We recently enjoyed a trip to Washington DC, where we visited national sites, celebrated my grandfather’s 100th birthday and visited with relatives.
Although we were so happy to make the trip, we did need to keep costs down in order to make it happen. Since summer vacationing is right around the corner (no really, winter will end someday), I’m sharing some of our tricks to keeping vacation costs in check, particularly if you have a larger family. In Part I we will cover travel, lodging and activites and in Part II, we will cover food.
Simple math will tell you it is cheaper to drive than to fly and that benefit only increases with the number of people in your family. Driving to our destination cost us about $450 in gas plus about $120 in tolls, where as flying all six of us there would have been $1,800. Having done the road trip thing a time or two, I have lots of tips on how to survive (and even enjoy) a long road trip. Do consider extra costs (like tolls) and meals along the way, if you plan to eat out or buy snacks.
Affordable lodging with more than 4 people is really tricky, isn’t it? If you stay in a hotel, you really need two rooms or you need to get a suite, which is usually significantly more expensive than a hotel room. We have found that choosing a place where we can store and prepare our food on site is the best option. We come out ahead in total if we pay a bit more for space that fits us all and allows us to prepare food, than if we get two hotel rooms and eat out the entire time.
In Washington D.C., we rented an apartment (via AirBNB.com) in the District. It was small, with two bedrooms and one bathroom, but we had a full kitchen and the living room sofa allowed us to comfortably sleep all six of us. It was a fun experience to stay in the city and I think finding places like that gives our family a more authentic experience of the city we are visiting. Other options for finding local rentals include VRBO and Home Away.
Be sure to read the description carefully and note if there are additional costs (like parking). Also, read the reviews. You can find a lot of great information in the reviews. On our last trip, we learned that the contact for our rental was not very responsive, but the property manager (who was onsite) was very responsive and that we could find her number in our first confirmation email. Having this information saved us a lot of headaches and we learned it by reading comments made on the rental site for that property. The best deal in the world won’t seem so great if it causes you a bunch of hassle or headache, so consider what others say about their stay.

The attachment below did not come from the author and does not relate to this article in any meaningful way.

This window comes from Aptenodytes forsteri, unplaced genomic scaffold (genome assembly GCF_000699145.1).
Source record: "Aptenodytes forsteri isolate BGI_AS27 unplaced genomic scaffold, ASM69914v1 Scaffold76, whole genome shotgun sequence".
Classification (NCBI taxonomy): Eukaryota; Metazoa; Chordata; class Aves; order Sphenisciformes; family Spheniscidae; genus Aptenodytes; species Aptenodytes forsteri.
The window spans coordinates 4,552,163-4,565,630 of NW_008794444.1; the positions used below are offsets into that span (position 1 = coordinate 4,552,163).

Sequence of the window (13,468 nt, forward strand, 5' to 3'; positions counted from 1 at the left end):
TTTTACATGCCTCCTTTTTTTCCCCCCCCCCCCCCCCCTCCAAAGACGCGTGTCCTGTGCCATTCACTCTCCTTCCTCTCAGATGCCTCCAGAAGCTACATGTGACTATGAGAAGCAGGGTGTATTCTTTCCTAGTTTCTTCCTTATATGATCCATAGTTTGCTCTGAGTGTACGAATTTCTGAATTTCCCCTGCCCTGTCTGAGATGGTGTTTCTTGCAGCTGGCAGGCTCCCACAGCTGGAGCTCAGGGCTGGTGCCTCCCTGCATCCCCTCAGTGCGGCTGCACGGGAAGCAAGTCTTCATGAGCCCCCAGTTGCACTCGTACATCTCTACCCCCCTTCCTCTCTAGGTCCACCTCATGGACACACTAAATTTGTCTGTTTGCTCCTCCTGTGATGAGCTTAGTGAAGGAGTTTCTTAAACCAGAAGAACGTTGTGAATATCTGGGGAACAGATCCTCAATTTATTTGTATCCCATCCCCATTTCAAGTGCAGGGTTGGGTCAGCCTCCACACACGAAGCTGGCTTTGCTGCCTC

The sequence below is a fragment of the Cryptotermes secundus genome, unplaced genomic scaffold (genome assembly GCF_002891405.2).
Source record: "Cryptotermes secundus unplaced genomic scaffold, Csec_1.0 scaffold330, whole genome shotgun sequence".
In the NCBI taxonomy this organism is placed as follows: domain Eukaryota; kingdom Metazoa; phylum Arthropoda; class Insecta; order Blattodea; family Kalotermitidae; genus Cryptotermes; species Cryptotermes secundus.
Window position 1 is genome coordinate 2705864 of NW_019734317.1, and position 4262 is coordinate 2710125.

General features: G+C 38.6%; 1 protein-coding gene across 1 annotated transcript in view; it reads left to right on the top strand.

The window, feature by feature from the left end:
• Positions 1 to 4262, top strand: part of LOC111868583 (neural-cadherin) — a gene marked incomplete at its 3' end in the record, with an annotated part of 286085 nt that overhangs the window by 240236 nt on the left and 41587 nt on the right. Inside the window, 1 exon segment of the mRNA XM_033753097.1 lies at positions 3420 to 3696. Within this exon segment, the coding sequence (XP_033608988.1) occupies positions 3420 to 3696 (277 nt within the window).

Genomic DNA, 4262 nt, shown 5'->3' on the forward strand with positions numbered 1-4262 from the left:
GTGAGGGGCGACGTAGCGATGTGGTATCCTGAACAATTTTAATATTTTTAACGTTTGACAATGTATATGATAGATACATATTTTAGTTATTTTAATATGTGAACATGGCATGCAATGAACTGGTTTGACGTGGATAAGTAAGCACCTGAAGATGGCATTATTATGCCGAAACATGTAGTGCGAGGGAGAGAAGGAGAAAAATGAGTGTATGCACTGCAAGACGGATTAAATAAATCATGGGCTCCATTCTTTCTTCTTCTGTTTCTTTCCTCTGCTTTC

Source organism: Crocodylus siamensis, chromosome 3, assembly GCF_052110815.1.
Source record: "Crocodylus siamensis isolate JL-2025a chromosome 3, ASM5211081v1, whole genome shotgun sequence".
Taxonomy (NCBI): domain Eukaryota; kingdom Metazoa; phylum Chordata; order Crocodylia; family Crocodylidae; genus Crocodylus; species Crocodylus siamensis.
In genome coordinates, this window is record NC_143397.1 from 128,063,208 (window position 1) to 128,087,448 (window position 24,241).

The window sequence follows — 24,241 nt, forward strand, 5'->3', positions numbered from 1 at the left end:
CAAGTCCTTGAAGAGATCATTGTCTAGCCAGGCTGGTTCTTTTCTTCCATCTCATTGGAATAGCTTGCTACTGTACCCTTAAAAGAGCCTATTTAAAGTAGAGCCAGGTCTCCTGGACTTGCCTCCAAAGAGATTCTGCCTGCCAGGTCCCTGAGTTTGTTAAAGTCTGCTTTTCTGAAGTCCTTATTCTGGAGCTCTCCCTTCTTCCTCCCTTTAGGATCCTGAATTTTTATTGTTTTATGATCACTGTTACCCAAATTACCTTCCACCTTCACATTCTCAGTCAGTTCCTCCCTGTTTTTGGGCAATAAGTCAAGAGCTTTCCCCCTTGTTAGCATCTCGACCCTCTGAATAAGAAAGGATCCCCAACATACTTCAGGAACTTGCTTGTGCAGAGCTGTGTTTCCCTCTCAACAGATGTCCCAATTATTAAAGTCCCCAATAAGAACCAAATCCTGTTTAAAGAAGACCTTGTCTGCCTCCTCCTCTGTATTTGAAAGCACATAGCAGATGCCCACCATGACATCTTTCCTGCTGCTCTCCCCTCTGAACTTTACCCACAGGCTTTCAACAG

Also, be sure to ask for ALL the fees and taxes to be quoted by the rental management BEFORE you book it, so you will know exactly what you are going to have to pay. Sometimes extras like city taxes (over 14% for our trip’s rental) are not added in, and then you get a bill later that you have to pay before you can use the property. Just be sure to go in with your eyes wide open and save any correspondence in case you need it later.
Even though you have already spent money to get to your destination and have a place to stay, once you are there you want to DO some things. Sometimes it is easy – say if you choose to go to a beach. Other times, it is more tricky. In Washington DC, we had it good because nearly everything we did cost nothing (national sites and museums do not charge admission). We visited 3 museums, 8 memorials or monuments, and watched the changing of the guard at the national cemetery, all for free.
Parking in Washington D.C. was difficult, so we used the Metro to get to our destinations quickly and for little cash. As a bonus, my suburban-raised kids loved taking the train. So, consider public transportation as you make your plans, even if you drive to your destination.
Other activities that we usually can find for free include walking around the rental neighborhood and finding a park or play area for my younger kids to burn off some energy. Although it is not free, it is usually pretty affordable to find a neighborhood ice cream shop (or coffee or wine, or whatever you like) for another fun outing and a taste of the city you are visiting. Stuff like that is relaxing and makes for nice down time between bigger activities. You can ask local people you meet for areas nearby, or thanks to modern technology, you can look it up on your phone’s map feature.
The photo above is of my kids at a large county park that is behind the house my grandparents lived in Arlington, VA. Hanging out in the park is one of our best memories and it was completely free. Even though I knew about the park growing up, every area has hidden gems like that just waiting for you to discover.
If you are wanting souvenirs or other items from your visit, pay attention to your options. I have a friend who has bought Disney clothing at home much less expensively than at the Disney parks. She just packed it and surprised her kids with it during their vacation. In Washington, the weather turned unexpectedly cold. Instead of buying sweatshirts on the street or at the museums, we found a CVS a few blocks off the main path and saved about $10 each. Of course, we could have saved even more if we just brought some along that day, but it was fun to get Washington DC sweatshirts and at least we did our best with our situation at the time.
With all of these tips, it works best if you pick what appeals to you and skip what does not – it is vacation, after all – best to keep the stress to a minimum.
Please check out Part II, where you can learn a bunch of ways to save on food while on vacation.